The Canadian Parliament is back in session, and the Conservatives have just tabled a budget. Michael Ignatieff (Liberal leader) says the Liberals will support it. The headline takeaway is, The coalition is dead.
And Jack Layton (NDP leader) doesn’t like it. Not one little bit.
Ignatieff has asked for one concession: that the Conservatives report back to Parliament “no later than five sitting days before the last allotted day in each of the supply periods ending March 26, 2009, June 23, 2009, and Dec. 10, 2009.” Ignatieff says,
Accountability is something that Stephen Harper has always said is important. I agree with him.
But this budget does not include one word about accountability.
We will require regular reports to Parliament on the budget’s implementation and its cost — one in March, one in June and one in December.
Each of these reports will be an opportunity to withdraw our confidence should the government fail Canadians.
Layton, who specializes in bristling with outrage, is bristling with outrage:
Mr. Layton, visibly angry, declared Mr. Ignatieff’s conditions a “fig leaf” for caving in to the Tories.
“What you and I heard today is that you can’t rely on Mr. Ignatieff to oppose Mr. Harper,” Mr. Layton said. “We have a new coalition: Mr. Harper and Mr. Ignatieff.”
Therefore the NDP will oppose both the budget and the Liberal Party’s amendment to it.
But here’s the thing. Jack Layton had an informal coalition with the Conservatives which lasted for two election campaigns (when the Liberal leader was Paul Martin). And that coalition was a very cynical manoeuvre, considering that the NDP is at the opposite end of the political spectrum from the Conservatives. (The NDP are often derided as “socialists”, although that’s an exaggeration of their policy positions.)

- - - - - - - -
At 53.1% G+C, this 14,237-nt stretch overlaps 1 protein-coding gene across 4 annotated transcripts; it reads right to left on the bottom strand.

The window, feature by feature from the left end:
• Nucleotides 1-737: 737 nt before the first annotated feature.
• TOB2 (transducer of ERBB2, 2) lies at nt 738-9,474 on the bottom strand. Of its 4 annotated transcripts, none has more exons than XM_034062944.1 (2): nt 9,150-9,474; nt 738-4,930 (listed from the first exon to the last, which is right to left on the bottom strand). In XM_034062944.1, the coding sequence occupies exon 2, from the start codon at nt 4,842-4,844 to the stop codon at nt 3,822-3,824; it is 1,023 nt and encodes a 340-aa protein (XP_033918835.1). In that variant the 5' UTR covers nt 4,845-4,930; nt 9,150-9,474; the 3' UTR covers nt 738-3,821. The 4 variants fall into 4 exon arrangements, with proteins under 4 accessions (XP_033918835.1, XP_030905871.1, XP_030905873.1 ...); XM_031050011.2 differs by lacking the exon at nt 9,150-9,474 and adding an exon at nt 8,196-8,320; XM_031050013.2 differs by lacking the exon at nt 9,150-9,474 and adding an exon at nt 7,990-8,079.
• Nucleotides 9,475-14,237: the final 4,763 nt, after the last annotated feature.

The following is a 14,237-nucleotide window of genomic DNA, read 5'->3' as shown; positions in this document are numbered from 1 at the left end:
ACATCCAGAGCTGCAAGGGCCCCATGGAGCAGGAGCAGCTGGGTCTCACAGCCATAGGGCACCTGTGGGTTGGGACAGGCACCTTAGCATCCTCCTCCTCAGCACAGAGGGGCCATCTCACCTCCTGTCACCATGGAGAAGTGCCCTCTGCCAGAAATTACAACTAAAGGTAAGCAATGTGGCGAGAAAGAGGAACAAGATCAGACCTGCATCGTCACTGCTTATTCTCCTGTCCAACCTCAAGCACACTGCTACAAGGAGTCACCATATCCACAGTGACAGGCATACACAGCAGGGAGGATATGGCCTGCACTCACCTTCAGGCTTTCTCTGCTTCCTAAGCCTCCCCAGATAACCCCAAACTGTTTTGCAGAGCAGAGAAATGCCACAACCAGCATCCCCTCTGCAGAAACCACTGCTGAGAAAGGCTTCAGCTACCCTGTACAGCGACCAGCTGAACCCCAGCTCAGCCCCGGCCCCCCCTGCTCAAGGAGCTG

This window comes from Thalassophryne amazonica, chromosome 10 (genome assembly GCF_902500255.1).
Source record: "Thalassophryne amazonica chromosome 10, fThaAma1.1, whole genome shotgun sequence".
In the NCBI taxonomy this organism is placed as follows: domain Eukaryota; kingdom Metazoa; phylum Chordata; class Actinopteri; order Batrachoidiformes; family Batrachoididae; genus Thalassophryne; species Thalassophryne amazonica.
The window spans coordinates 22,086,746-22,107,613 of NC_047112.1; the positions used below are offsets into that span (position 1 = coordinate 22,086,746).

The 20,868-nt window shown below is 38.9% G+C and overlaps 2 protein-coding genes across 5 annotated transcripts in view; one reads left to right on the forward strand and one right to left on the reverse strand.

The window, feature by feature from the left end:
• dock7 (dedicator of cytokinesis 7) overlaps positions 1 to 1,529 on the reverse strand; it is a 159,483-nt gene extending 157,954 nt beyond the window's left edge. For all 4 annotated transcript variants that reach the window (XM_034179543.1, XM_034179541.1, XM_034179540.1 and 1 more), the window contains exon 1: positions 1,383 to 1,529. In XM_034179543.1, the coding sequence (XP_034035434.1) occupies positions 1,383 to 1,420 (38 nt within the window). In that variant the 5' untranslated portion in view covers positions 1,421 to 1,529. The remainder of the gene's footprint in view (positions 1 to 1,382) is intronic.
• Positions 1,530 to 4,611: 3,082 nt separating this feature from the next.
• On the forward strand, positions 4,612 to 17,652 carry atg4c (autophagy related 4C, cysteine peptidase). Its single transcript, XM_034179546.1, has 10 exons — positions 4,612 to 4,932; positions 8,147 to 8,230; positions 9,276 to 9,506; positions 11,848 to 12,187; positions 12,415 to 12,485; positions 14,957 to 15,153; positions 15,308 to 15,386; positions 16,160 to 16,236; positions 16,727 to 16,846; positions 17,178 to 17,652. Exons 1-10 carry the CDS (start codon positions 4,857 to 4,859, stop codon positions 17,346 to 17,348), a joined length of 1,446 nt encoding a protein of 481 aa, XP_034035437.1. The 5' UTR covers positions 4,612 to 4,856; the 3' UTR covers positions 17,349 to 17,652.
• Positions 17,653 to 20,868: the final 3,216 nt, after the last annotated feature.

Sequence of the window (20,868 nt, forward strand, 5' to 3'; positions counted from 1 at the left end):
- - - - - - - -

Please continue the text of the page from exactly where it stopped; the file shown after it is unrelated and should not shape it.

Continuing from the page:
At the time, the Liberals were bleeding support. The NDP and the Conservatives were both vying for disillusioned Liberal voters. And so Canadians were treated to a bit of tag-team wrestling: the Conservatives and the NDP took turns pile-driving the Liberals.
Relatively speaking, the Liberals and the Conservatives are not so far apart. Not since Stéphane Dion (decidedly left-wing in his views) was replaced by Michael Ignatieff (who is centre-right). And not since the Conservatives’ near-death experience in December led them to surrender to the deficit-spending-economic-stimulus craze currently sweeping the globe.
It seems a tad hypocritical to me that Layton, who was prepared to sell his soul to the Conservatives for the opportunity to gather Liberal voters into his basket, is now working himself up into a mustache-quivering lather because Ignatieff is going to support the Conservative Party’s economic stimulus budget.
And here’s the other thing. As I’ve already mentioned, the NDP are going to oppose the Liberal amendment to the budget. But the amendment calls for the Conservatives to report back to Parliament. How can the NDP justify voting against accountability to Parliament?
In sum, Jack Layton threw a hissy fit yesterday. I guess it’s not too shocking, given that his pool trick has misfired.
Meanwhile, the Conservatives say they will support the Liberal amendment:
By 4 p.m., the government, relieved that the conditions did not require more substantive concessions, accepted the amendment, saying that providing updates to Parliament and facing votes wasn’t really a new burden.
“This is nothing new. … We always report back to Parliament,” Government House Leader Jay Hill said.
“The amendment just states the obvious, so we’re very pleased to comply with it as we move forward.”
Hence the budget will pass. The Conservatives have survived last month’s crisis, and they will continue to govern for the immediate future.
Meanwhile, Canadians will get their economic stimulus package. Now we don’t have to feel like we’re missing out on the goodies every other Western nation is receiving from its government.